Now that the measuring and marking are out of the way (by far the most boring – yet crucial – part of any project), it’s time for the real fun! Spread mortar on the surface and then, holding the trowel at a 45 degree angle, smooth the mortar into an even layer. Mortar dries very quickly so don’t get carried away with it. Spread mortar only over an area that will accommodate a sheet or two of tile.
Apply the first sheet of tiles to the mortar. Press the tiles gently into the mortar, keeping them straight and level.
Continue working around the room, checking to make sure that you’re keeping your tiles level and using spacers to ensure even distance. I found that it was easiest to work with the sheets of tile first and leave the small areas around outlets and in corners that would require cutting for the later.
The most important part of tiling is making sure you’re keeping everything straight and even. Measuring and marking may seem boring and you might be tempted to just wing it by sight, but don’t do it!
With all the sheets installed, you can go back and make cuts to tiles and fill in any small spaces that you skipped. I found that applying the mortar directly to the back of the tile and placing it on the wall was very effective in these tight spaces. The process of spreading gray goopy mortar to the dark brown backs of the tiles reminded me of building a gingerbread house. And that made me hungry for cookies. So, you know, be prepared with snacks while you tile.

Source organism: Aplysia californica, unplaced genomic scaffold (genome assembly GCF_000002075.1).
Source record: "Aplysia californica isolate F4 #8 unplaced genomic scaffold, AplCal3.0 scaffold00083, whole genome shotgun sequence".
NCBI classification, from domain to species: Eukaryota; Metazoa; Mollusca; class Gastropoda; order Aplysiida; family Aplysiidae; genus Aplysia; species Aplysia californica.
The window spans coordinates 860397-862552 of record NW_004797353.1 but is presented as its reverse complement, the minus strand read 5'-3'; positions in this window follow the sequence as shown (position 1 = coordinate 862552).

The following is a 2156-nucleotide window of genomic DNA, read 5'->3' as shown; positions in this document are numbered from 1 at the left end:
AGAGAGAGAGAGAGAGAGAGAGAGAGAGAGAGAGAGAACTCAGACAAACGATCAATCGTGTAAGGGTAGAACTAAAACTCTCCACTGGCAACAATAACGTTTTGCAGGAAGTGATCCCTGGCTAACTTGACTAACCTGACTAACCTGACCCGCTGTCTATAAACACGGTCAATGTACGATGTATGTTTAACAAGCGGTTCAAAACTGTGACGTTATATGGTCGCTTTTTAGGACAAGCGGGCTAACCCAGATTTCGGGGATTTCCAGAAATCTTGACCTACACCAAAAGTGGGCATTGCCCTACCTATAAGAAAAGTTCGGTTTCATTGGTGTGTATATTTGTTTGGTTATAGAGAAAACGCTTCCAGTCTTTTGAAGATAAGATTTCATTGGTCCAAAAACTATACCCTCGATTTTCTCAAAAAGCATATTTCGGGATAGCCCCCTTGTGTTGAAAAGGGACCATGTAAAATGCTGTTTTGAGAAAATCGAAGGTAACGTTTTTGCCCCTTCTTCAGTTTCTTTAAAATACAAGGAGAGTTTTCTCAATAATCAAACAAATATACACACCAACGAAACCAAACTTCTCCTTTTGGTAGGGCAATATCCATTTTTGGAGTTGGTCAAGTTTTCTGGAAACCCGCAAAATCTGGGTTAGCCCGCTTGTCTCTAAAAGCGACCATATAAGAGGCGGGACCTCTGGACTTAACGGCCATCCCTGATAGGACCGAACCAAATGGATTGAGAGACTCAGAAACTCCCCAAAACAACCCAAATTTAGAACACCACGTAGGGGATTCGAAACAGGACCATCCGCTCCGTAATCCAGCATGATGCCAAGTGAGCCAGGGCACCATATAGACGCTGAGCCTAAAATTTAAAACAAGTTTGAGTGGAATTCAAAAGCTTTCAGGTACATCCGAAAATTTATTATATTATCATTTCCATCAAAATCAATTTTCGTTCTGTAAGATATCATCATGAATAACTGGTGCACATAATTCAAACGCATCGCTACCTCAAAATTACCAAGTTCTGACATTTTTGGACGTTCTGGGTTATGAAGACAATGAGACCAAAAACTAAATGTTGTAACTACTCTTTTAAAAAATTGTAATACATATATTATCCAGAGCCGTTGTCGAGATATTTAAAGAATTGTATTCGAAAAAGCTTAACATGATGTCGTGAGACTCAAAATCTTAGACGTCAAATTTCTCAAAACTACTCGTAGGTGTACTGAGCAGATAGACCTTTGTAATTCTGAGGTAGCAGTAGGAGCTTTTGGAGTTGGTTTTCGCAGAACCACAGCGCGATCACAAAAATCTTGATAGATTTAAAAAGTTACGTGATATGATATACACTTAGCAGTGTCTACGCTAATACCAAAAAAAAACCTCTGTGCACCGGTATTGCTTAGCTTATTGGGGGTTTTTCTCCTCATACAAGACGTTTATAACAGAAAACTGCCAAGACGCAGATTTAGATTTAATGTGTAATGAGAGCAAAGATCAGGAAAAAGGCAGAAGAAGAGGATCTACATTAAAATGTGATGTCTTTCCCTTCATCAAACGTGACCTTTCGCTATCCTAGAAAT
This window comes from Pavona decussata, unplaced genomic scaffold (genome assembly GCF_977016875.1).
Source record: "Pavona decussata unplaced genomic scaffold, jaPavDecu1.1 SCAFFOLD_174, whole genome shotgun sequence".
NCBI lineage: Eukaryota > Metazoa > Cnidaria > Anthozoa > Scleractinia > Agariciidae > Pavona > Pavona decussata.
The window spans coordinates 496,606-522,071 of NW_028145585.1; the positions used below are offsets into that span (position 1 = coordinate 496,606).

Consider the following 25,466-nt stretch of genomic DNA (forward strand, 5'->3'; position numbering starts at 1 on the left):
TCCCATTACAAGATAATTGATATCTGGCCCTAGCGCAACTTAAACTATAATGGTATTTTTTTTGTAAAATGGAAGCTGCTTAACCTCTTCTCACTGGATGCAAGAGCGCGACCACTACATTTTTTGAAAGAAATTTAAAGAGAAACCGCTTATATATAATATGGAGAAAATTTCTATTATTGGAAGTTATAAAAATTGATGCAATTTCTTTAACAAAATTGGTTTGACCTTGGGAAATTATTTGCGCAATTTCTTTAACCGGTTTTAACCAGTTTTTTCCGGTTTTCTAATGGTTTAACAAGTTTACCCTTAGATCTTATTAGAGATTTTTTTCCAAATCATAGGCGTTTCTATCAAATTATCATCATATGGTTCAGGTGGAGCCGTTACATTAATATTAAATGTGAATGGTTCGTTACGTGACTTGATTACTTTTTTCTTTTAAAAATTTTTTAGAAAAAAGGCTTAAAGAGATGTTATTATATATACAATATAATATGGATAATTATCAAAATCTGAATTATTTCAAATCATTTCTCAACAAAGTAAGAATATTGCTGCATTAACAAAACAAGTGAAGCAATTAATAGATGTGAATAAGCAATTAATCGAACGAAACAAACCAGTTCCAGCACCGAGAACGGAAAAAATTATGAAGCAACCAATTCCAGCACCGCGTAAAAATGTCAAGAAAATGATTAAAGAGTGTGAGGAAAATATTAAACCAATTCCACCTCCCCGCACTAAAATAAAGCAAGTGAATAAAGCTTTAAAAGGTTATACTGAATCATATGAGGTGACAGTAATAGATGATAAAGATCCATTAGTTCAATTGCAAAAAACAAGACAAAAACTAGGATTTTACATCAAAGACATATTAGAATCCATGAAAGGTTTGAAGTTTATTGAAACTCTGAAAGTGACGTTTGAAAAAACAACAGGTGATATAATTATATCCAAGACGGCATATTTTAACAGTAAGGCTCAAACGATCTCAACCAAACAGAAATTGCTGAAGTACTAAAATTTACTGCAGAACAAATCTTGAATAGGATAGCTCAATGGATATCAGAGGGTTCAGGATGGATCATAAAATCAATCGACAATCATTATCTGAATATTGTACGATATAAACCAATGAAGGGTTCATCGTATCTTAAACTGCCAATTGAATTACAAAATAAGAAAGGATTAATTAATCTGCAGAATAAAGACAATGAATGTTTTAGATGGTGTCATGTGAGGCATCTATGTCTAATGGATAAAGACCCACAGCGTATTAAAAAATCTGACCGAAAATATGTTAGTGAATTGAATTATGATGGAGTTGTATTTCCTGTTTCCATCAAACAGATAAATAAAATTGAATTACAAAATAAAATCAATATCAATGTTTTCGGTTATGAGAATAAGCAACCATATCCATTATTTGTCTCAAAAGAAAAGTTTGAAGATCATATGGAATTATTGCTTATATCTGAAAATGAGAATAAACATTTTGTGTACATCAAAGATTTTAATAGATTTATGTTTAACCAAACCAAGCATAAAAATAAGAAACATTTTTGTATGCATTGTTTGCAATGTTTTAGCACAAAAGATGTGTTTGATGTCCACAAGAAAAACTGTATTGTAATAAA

After all the tile has been installed, allow it to cure for 24-36 hours.
Then comes the really messy part of tiling: spreading grout. For this you’ll need the grout of your choosing, a grout sponge, a regular sponge and a lot of elbow grease.
Use the grout sponge to spread the grout across the surface of the tiles and into the spaces between them. It’ll look like a muddy mess but don’t worry, it cleans up pretty easily. A few minutes after you’ve spread the grout, go back over it with a damp sponge to clean up a bit.
Because the grout dries quickly, you’ll want to work in small sections, spreading grout and then cleaning up as you go. I grouted the entire length of one wall and then when went back to clean it was quite a challenge to scrape the grout off the tiles.
Also, word to the wise: make sure you cover surfaces with garbage bags before grouting. You’re basically working with a gloopy sand mixture so things are going to get messy. Lining the countertops with garbage bags made cleanup much easier.
You’ll have some areas – such as corners and around outlets – where the grout float won’t work I found that a small scraper tool was perfect for spreading mortar in these tight spaces.
Once all the grout is in place and the tile has been cleaned, you’re good to go! Installing tile may take time and patience, but it doesn’t really take a lot of skill. Measure, measure and measure again is the best advice I can give. Beyond that, it’s really just a matter of spreading goop, placing tiles and cleaning up. Now, go forth and tile the world!